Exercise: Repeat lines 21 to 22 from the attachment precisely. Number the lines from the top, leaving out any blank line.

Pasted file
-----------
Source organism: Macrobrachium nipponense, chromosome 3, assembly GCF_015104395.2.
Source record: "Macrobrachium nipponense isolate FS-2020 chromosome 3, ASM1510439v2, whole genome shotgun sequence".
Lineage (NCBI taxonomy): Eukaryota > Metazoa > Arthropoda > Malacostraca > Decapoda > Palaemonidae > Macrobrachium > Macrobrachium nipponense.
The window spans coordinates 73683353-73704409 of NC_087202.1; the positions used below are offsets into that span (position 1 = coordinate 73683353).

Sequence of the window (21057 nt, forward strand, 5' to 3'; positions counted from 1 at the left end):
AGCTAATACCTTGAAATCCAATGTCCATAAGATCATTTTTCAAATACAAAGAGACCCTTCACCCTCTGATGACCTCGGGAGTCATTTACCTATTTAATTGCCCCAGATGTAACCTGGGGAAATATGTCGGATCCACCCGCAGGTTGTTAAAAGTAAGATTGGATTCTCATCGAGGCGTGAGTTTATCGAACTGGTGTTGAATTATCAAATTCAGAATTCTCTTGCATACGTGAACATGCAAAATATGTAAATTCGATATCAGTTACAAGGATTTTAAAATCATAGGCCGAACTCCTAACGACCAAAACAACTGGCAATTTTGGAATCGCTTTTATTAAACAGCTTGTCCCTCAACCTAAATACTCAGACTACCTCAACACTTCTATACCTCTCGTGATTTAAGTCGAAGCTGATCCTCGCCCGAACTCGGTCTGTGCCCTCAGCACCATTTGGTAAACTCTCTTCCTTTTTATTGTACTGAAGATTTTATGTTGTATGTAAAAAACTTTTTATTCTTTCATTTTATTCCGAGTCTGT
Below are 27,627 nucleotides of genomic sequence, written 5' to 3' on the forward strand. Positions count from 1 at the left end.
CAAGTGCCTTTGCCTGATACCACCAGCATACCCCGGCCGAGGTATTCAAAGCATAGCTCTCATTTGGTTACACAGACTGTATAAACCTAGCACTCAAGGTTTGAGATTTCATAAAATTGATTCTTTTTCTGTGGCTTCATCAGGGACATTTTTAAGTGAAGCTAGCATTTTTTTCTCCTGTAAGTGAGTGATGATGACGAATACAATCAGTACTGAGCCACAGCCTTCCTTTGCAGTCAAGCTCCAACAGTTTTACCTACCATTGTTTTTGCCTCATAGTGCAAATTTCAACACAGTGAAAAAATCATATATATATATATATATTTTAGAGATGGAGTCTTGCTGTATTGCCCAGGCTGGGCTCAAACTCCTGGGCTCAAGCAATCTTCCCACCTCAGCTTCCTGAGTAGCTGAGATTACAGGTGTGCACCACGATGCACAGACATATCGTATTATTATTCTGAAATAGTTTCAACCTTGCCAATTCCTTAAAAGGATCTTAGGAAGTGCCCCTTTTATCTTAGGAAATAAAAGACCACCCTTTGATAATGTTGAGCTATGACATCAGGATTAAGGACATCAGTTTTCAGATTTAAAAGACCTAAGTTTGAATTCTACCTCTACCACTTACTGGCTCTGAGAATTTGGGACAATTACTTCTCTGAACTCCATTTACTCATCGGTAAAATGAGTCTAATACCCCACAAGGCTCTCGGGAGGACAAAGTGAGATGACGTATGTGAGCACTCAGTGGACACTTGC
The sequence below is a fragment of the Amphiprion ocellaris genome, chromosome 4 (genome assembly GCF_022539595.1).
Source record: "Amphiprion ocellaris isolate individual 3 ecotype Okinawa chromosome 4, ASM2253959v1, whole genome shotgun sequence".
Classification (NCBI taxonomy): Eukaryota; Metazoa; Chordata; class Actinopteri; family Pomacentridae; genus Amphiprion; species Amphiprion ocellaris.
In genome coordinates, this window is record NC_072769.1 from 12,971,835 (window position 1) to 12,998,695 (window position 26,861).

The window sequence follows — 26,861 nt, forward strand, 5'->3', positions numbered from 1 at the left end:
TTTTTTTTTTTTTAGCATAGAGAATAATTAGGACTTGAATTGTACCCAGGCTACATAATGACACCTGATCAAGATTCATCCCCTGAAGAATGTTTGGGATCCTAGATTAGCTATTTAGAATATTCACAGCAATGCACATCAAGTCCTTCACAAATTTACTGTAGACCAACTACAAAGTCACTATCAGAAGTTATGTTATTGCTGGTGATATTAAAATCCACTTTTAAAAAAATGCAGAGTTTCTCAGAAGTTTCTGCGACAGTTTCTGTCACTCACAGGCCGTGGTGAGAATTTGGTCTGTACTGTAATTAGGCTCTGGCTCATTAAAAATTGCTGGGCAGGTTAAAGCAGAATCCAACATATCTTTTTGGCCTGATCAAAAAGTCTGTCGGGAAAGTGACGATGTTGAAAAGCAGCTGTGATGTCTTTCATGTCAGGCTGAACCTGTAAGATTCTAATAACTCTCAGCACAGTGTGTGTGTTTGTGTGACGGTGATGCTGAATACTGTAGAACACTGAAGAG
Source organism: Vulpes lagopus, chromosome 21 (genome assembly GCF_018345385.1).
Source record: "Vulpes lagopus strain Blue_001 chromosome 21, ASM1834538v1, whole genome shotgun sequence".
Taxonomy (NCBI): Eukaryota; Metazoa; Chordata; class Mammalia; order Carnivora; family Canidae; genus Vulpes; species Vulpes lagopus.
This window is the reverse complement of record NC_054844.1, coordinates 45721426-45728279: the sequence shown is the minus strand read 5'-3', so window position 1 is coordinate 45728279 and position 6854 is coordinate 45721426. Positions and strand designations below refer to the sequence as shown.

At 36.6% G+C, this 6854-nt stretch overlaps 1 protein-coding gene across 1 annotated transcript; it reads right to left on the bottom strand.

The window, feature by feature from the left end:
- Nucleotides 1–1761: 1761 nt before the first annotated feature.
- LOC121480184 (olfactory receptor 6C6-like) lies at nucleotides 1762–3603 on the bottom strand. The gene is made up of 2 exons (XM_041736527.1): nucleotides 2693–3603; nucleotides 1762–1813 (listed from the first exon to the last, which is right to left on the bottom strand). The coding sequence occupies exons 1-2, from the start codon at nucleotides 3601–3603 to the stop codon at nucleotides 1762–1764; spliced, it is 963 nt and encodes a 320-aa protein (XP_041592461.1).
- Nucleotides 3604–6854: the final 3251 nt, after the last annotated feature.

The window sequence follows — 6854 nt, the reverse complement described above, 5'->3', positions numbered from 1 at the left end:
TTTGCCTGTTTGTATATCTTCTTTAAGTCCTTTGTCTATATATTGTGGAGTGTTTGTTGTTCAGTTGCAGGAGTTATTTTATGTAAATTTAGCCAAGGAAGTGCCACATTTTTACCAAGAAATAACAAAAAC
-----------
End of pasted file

- Nucleotides 1–1761: 1761 nt before the first annotated feature.
- LOC121480184 (olfactory receptor 6C6-like) lies at nucleotides 1762–3603 on the bottom strand. The gene is made up of 2 exons (XM_041736527.1): nucleotides 2693–3603; nucleotides 1762–1813 (listed from the first exon to the last, which is right to left on the bottom strand). The coding sequence occupies exons 1-2, from the start codon at nucleotides 3601–3603 to the stop codon at nucleotides 1762–1764; spliced, it is 963 nt and encodes a 320-aa protein (XP_041592461.1).